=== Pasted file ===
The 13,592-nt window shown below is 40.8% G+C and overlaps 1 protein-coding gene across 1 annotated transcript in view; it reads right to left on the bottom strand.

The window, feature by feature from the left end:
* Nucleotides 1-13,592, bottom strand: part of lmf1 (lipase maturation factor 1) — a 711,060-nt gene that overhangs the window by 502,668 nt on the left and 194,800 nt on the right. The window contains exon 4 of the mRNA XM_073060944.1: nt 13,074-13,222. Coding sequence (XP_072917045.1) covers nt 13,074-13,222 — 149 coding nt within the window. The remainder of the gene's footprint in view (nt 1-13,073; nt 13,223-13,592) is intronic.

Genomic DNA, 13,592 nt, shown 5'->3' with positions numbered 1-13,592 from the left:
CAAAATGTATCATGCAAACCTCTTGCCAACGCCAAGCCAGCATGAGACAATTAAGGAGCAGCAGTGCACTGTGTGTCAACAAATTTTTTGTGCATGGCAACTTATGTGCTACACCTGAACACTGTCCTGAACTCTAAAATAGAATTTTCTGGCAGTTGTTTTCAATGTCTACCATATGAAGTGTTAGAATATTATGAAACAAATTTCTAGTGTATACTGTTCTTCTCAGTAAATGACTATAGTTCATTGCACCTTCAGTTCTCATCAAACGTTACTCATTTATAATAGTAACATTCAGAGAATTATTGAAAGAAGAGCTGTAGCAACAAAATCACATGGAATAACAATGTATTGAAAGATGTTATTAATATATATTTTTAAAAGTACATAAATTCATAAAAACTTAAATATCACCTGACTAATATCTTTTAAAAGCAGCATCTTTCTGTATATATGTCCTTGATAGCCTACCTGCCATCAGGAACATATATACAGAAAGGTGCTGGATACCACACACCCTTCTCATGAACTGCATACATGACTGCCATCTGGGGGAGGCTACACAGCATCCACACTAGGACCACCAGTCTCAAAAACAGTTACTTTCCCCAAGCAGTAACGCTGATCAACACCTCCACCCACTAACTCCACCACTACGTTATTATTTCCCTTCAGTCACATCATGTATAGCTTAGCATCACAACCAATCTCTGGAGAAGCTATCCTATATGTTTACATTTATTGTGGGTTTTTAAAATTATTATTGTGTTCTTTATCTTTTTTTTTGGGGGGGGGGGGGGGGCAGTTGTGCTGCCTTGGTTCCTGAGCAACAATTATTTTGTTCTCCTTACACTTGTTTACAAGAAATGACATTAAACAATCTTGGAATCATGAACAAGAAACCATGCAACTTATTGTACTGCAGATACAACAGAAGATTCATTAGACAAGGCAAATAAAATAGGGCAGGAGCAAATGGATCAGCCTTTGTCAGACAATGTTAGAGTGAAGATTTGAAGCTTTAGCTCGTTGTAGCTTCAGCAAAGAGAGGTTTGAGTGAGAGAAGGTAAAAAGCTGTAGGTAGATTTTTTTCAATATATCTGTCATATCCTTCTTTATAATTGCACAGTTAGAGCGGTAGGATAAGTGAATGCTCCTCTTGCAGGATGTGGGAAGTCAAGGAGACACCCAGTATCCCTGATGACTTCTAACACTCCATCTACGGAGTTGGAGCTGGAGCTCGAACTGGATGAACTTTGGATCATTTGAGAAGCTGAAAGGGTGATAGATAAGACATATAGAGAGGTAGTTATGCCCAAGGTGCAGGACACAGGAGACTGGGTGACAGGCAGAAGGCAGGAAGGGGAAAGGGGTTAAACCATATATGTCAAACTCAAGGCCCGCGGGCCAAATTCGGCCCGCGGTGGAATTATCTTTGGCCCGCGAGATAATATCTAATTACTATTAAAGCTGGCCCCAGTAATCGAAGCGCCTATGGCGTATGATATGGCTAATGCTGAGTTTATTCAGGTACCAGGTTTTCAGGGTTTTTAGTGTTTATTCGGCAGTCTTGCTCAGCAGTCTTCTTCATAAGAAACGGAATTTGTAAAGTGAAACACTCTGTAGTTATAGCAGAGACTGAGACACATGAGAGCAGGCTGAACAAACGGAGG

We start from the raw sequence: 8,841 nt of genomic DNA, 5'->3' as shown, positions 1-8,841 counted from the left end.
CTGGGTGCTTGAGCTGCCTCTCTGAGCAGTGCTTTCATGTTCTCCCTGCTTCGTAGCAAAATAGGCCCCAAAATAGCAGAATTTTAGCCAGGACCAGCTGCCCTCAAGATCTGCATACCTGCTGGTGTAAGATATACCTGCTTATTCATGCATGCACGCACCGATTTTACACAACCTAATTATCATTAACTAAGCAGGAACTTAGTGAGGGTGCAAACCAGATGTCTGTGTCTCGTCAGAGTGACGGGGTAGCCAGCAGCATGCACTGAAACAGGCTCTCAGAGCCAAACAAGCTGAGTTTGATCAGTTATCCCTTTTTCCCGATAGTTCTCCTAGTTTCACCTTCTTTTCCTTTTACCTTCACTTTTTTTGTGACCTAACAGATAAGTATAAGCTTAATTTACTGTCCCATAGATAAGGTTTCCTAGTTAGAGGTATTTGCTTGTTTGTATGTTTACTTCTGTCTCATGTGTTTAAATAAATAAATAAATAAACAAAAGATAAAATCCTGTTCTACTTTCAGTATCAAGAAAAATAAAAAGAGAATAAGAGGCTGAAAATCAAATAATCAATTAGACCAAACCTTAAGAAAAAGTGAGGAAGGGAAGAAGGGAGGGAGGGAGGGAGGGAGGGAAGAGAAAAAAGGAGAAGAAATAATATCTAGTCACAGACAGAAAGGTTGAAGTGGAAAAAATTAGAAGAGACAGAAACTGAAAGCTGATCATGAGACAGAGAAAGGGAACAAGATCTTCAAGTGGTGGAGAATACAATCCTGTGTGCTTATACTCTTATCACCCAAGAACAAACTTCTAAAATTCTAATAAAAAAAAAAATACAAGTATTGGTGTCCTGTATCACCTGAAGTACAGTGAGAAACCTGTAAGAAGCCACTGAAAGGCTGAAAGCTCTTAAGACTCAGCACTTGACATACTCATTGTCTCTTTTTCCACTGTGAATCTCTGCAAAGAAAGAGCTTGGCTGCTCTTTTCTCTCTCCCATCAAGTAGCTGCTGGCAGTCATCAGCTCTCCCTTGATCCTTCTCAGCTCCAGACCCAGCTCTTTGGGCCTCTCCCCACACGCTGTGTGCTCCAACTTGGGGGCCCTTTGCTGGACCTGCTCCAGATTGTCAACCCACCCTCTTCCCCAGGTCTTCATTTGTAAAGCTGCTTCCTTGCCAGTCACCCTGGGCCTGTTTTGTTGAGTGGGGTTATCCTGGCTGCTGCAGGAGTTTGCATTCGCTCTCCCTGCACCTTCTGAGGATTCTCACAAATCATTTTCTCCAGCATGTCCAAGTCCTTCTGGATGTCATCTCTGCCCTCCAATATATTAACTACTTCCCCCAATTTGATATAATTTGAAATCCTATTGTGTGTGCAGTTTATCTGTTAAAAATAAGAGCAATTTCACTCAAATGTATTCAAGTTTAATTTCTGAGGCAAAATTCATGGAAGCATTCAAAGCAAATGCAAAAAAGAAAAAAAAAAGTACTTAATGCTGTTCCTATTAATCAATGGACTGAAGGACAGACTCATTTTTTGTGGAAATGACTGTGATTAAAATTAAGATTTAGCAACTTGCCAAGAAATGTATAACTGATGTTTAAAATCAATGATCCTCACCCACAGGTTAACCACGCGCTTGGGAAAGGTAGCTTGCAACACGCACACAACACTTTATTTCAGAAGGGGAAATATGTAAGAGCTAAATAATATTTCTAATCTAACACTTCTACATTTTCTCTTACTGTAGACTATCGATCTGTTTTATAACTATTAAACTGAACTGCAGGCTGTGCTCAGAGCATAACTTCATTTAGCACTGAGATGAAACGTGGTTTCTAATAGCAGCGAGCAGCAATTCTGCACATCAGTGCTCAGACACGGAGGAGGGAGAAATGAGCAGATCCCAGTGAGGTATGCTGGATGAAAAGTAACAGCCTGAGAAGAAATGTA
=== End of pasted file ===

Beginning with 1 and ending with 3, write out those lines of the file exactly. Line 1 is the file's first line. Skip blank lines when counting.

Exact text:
The 13,592-nt window shown below is 40.8% G+C and overlaps 1 protein-coding gene across 1 annotated transcript in view; it reads right to left on the bottom strand.

The window, feature by feature from the left end:
* Nucleotides 1-13,592, bottom strand: part of lmf1 (lipase maturation factor 1) — a 711,060-nt gene that overhangs the window by 502,668 nt on the left and 194,800 nt on the right. The window contains exon 4 of the mRNA XM_073060944.1: nt 13,074-13,222. Coding sequence (XP_072917045.1) covers nt 13,074-13,222 — 149 coding nt within the window. The remainder of the gene's footprint in view (nt 1-13,073; nt 13,223-13,592) is intronic.